Then, in 1992, came a wrenching “bounce”! Pat’s “eighteen years of loving this ministry and the people I served came to an end.” She was asked to coordinate an experimental community of active-retired SNDs at St . Rose of Lima in a different Brooklyn – far away in Baltimore – while also serving as the Maryland Province’s Coordinator of Notre Dame Associates. It was a hard transition that came close on the heels of an unexpected major surgery. But as always, Pat rose to the challenge!

She made the house a home –warm, welcoming, always open to visits from relatives, friends, area SNDs and Associates. She had a natural talent for celebration – especially at Christmas, when the neighborhood’s overdone but nonetheless famous decorations were on display. She also made sure the SNDs became part of St. Rose parish. As at Monserrate, encounters with parishioners before/after daily Mass blossomed into friendships, prayer partners and prospective associates. Pat’s golden jubilee in 1994 was a glorious parish event. By the time she left St. Rose, her famous list of “people to pray for” had grown by leaps and bounds. Everyone knew that when Pat Murray promised to pray for you, the commitment would last a lifetime!

The St. Rose experiment lasted for five and a half years. 1992 had been “a time to plant,” but “for everything, there is a season.” By 1997, the community had “outgrown” its original independent-living status. Sisters’ needs had changed. The house was closed, and once again, Pat found herself asking: “What do you want of me, Lord?” She was “delighted” to be invited to St. Ursula, Parkville (MD), to live and work with her good friend and former student at West Catholic, Sr. Joan Kelly.

Pat had much to offer. Through half a century she had acquired a remarkably diverse skill set for teaching and administration in academic and parish settings. She understood elementary and secondary education; she had taught religion, typing, art, Latin, French, Spanish, and ESL. She was a proven builder of Notre Dame community, a team player with laypeople and clergy alike, and a born mentor for Associates. All of this she brought to her 17 years at St. Ursula’s.

She helped introduce Spanish into the curriculum and worked in the school office. She served as the Maryland Province’s Director of Associates until 2007, and long after shedding the title, continued nurturing groups in Atlanta, Baltimore, Philadelphia and DC. She became a “pillar” of the parish. After Mass, people waited for her to say “hello,” share a piece of family news or a personal need, and ask for prayers. She did all she could to make the house she and Joan shared on the convent’s top floor a warm, inviting home that welcomed Sisters, Associates, priests, seminarians, and friends to come for meetings or a meal and share friendship, faith, and prayer.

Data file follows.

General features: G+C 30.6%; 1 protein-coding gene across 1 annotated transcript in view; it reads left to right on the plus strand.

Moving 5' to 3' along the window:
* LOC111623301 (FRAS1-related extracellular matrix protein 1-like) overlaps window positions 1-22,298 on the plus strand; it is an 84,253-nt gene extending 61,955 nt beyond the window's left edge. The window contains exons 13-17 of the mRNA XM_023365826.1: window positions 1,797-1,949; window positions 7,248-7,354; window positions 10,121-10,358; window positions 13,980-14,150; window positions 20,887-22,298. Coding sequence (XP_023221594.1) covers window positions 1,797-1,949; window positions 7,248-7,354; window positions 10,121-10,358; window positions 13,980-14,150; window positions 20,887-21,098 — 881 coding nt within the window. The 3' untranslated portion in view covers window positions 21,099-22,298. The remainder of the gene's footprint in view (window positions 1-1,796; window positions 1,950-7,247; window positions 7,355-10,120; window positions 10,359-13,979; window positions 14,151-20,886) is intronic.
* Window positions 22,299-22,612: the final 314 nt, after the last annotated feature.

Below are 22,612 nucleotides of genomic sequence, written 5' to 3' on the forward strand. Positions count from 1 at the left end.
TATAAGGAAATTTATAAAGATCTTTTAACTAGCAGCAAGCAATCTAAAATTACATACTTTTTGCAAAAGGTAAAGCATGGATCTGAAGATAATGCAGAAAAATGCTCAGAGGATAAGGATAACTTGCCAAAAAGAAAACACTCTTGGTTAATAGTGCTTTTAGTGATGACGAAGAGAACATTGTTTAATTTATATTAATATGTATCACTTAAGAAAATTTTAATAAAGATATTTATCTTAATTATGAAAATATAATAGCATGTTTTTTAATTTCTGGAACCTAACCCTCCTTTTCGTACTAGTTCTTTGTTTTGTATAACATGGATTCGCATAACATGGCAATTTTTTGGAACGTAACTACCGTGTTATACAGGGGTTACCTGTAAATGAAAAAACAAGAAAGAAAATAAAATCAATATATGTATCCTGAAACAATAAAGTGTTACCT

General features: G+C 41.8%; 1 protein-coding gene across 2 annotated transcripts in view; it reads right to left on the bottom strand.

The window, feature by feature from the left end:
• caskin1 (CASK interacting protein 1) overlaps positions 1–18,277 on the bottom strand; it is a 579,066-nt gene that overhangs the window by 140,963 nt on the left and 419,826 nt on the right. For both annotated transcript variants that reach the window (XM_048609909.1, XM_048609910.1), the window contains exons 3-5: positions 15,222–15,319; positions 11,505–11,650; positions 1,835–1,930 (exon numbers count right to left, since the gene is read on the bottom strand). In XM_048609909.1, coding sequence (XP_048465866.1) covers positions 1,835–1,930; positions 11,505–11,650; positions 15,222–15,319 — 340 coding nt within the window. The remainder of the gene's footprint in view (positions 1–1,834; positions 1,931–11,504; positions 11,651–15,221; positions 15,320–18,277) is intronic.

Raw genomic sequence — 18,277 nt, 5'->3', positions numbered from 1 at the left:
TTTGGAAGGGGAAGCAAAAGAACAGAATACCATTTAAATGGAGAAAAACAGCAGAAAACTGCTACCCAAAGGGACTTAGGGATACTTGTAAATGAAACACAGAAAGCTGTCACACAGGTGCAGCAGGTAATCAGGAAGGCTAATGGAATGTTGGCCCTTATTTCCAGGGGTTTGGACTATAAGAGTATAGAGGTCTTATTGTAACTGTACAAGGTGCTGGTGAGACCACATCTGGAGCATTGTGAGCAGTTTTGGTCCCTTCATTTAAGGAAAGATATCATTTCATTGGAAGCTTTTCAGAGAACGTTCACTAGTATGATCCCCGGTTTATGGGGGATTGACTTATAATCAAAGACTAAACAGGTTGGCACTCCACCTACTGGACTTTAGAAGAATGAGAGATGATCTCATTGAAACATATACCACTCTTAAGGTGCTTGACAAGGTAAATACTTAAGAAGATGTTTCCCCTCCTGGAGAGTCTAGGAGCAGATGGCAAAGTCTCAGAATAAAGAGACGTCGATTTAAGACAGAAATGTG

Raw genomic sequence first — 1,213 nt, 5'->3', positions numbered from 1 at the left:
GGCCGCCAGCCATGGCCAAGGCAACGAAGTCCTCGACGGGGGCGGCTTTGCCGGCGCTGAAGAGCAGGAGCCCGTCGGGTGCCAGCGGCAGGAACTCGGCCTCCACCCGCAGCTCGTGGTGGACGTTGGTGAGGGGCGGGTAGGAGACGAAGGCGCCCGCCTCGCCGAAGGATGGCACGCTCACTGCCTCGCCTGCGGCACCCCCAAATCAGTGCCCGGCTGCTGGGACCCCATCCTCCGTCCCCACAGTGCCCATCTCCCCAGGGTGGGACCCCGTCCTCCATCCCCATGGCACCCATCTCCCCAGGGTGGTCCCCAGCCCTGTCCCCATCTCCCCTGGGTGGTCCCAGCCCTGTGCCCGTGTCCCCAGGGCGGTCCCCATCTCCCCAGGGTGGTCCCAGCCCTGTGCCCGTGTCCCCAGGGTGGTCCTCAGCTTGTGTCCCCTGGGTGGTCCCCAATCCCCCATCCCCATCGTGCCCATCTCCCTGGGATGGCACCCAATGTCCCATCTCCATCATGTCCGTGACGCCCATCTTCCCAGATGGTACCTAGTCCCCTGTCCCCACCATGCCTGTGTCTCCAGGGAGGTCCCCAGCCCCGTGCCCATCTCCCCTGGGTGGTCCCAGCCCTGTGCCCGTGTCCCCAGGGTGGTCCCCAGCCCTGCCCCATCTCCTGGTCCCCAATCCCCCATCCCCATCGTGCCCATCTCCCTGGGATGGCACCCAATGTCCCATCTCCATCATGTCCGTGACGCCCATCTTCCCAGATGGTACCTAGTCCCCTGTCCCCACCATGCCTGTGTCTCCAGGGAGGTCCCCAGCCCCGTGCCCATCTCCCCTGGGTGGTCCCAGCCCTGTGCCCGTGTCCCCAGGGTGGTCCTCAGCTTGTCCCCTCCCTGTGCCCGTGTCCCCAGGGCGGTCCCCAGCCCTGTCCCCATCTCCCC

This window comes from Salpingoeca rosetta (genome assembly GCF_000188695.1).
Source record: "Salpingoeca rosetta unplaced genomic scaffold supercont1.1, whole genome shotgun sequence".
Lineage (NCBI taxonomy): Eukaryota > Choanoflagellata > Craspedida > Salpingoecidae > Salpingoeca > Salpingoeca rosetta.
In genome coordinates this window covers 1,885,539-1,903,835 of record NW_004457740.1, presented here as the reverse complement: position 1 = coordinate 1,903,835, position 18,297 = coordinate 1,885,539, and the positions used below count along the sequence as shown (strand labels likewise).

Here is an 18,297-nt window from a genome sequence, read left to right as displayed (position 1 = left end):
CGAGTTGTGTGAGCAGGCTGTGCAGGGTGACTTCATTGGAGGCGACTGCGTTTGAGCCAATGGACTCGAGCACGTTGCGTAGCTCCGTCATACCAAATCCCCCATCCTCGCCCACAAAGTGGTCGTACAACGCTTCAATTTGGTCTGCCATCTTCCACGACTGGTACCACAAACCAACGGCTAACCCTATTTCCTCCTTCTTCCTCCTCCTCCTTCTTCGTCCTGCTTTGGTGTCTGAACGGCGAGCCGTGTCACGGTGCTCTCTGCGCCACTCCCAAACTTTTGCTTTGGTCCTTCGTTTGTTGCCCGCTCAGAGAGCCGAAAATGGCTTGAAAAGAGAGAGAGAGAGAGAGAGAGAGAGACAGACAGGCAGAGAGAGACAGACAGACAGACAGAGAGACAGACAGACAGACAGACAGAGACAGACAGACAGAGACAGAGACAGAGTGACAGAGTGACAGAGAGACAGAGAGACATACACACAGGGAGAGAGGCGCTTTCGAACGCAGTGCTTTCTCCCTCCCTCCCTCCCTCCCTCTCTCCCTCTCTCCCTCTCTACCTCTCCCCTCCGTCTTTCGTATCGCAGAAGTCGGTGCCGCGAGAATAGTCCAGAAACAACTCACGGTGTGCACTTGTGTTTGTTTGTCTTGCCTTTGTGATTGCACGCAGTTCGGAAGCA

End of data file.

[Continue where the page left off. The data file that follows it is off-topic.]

Pat’s final years – first at Villa Julie and then at Mount Notre Dame – were spent the way she had lived her entire life. As her eyesight and hearing failed, she spent more and more time in prayer. To the very end, it was God’s Spirit that stirred her “deepest self.” She had long ago written her Lord a blank check:

“Jesus, Jesus, you are the Lord, you are the way. Sing your songs in me!”

Alleluia, Pat! Alleluia!!


Born April 10, 1926 – Philadelphia, PA


William J. Murray and Mary V. Joyce (Both of Philadelphia)


Survived by Donald J. and Roger E. Murray
Predeceased by: John, William, Marie, Julia, Margaret, Veronica and Genevieve (Sr. Jean, MM) Murray

Entered Notre Dame August 13, 1944 (Ilchester, MD)
First Profession: February 8, 1947
Final Vows: July 30, 1952

Our Lady of Holy Souls Parochial School, Philadelphia
Little Flower High School, Philadelphia
B.A., Trinity College, Washington, DC.(1956)
M.A., Villanova University – French/Spanish (1962)
Ministries include:

Parochial-School Teaching
Our Lady of the Miraculous Medal, Brooklyn, NY (1947-49, grades 4 & 5)
St. Francis Xavier, Washington, DC (1949-51, grade 5)
St. Camillus, Silver Spring, MD (1972-74, Coordinator of Spanish Program)
St. Ursula School, Baltimore MD (1997- 2007, Spanish, grades 1-2; clerical assistant. 2007–2014: Volunteer)
Secondary Education

Notre Dame HS, Moylan PA (1951, Latin & Art. 1967-69, Spanish, Prefect of Studies)
West Catholic HS, Philadelphia (1951-54, Religion/French. 1956-61, Spanish)
Academy of Notre Dame, K St., Washington DC (1954-56, typing & religion. 1961-67, Principal)
St. Maria Goretti HS, Philadelphia PA (1969-72, Spanish)
Religious Education and Parish Ministry

Monserrate, Brooklyn, NY (1974-92, Pastoral Assistant; Director of Religious Education)
Notre Dame Community Service

Notre Dame, K St., Washington DC (1961-67, Local Superior)
St. Rose of Lima, Brooklyn, MD (1992-97, Community Moderator)
Member, Leadership Team, Maryland Province, Group A , 1985-87
Coordinator, Notre Dame Associates, Maryland Province – 1992-2007; continuing assistance to Associates thereafter.
Ministry of Prayer

Villa Julie – 2014 -15
Mount Notre Dame – 2015 – 21

Previous post

'Born-alive' amendment fails again in the Senate

Next post

Pope Francis tells diplomats 'right to life' is a foundational human right